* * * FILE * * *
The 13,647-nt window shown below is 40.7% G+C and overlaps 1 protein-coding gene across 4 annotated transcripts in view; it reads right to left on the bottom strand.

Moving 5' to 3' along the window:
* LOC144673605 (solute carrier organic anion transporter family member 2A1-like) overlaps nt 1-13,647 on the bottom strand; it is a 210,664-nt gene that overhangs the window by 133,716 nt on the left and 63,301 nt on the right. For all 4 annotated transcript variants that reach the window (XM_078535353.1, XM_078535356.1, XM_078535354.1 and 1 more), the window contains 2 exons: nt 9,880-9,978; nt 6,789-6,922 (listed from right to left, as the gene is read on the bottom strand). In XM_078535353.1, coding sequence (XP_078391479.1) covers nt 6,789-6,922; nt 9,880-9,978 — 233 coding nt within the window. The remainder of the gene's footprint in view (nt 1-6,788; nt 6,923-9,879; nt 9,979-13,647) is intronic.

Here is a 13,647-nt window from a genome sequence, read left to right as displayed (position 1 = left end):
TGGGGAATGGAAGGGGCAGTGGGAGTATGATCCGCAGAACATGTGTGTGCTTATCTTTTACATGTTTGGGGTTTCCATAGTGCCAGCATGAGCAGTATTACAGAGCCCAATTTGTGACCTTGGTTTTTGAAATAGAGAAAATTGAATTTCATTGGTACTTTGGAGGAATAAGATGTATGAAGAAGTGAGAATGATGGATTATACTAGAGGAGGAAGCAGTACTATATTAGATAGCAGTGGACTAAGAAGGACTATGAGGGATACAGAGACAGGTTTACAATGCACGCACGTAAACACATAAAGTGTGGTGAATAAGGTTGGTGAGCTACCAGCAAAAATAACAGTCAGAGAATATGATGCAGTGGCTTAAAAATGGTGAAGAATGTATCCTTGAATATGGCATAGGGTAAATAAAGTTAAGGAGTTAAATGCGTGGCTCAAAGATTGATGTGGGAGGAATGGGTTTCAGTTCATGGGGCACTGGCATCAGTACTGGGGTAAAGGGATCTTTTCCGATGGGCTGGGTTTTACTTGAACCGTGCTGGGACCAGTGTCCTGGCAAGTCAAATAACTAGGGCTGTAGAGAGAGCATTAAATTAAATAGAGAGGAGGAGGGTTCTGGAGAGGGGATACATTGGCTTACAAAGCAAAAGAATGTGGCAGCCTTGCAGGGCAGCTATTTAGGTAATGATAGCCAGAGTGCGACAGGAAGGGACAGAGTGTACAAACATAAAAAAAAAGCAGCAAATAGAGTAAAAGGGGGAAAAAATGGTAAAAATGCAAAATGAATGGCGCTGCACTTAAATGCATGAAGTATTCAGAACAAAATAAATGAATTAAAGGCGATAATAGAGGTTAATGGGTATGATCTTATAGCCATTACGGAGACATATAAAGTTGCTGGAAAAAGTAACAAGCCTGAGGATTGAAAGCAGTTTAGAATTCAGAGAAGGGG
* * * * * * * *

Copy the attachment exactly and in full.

The 13,647-nt window shown below is 40.7% G+C and overlaps 1 protein-coding gene across 4 annotated transcripts in view; it reads right to left on the bottom strand.

Moving 5' to 3' along the window:
* LOC144673605 (solute carrier organic anion transporter family member 2A1-like) overlaps nt 1-13,647 on the bottom strand; it is a 210,664-nt gene that overhangs the window by 133,716 nt on the left and 63,301 nt on the right. For all 4 annotated transcript variants that reach the window (XM_078535353.1, XM_078535356.1, XM_078535354.1 and 1 more), the window contains 2 exons: nt 9,880-9,978; nt 6,789-6,922 (listed from right to left, as the gene is read on the bottom strand). In XM_078535353.1, coding sequence (XP_078391479.1) covers nt 6,789-6,922; nt 9,880-9,978 — 233 coding nt within the window. The remainder of the gene's footprint in view (nt 1-6,788; nt 6,923-9,879; nt 9,979-13,647) is intronic.

Here is a 13,647-nt window from a genome sequence, read left to right as displayed (position 1 = left end):
TGGGGAATGGAAGGGGCAGTGGGAGTATGATCCGCAGAACATGTGTGTGCTTATCTTTTACATGTTTGGGGTTTCCATAGTGCCAGCATGAGCAGTATTACAGAGCCCAATTTGTGACCTTGGTTTTTGAAATAGAGAAAATTGAATTTCATTGGTACTTTGGAGGAATAAGATGTATGAAGAAGTGAGAATGATGGATTATACTAGAGGAGGAAGCAGTACTATATTAGATAGCAGTGGACTAAGAAGGACTATGAGGGATACAGAGACAGGTTTACAATGCACGCACGTAAACACATAAAGTGTGGTGAATAAGGTTGGTGAGCTACCAGCAAAAATAACAGTCAGAGAATATGATGCAGTGGCTTAAAAATGGTGAAGAATGTATCCTTGAATATGGCATAGGGTAAATAAAGTTAAGGAGTTAAATGCGTGGCTCAAAGATTGATGTGGGAGGAATGGGTTTCAGTTCATGGGGCACTGGCATCAGTACTGGGGTAAAGGGATCTTTTCCGATGGGCTGGGTTTTACTTGAACCGTGCTGGGACCAGTGTCCTGGCAAGTCAAATAACTAGGGCTGTAGAGAGAGCATTAAATTAAATAGAGAGGAGGAGGGTTCTGGAGAGGGGATACATTGGCTTACAAAGCAAAAGAATGTGGCAGCCTTGCAGGGCAGCTATTTAGGTAATGATAGCCAGAGTGCGACAGGAAGGGACAGAGTGTACAAACATAAAAAAAAAGCAGCAAATAGAGTAAAAGGGGGAAAAAATGGTAAAAATGCAAAATGAATGGCGCTGCACTTAAATGCATGAAGTATTCAGAACAAAATAAATGAATTAAAGGCGATAATAGAGGTTAATGGGTATGATCTTATAGCCATTACGGAGACATATAAAGTTGCTGGAAAAAGTAACAAGCCTGAGGATTGAAAGCAGTTTAGAATTCAGAGAAGGGG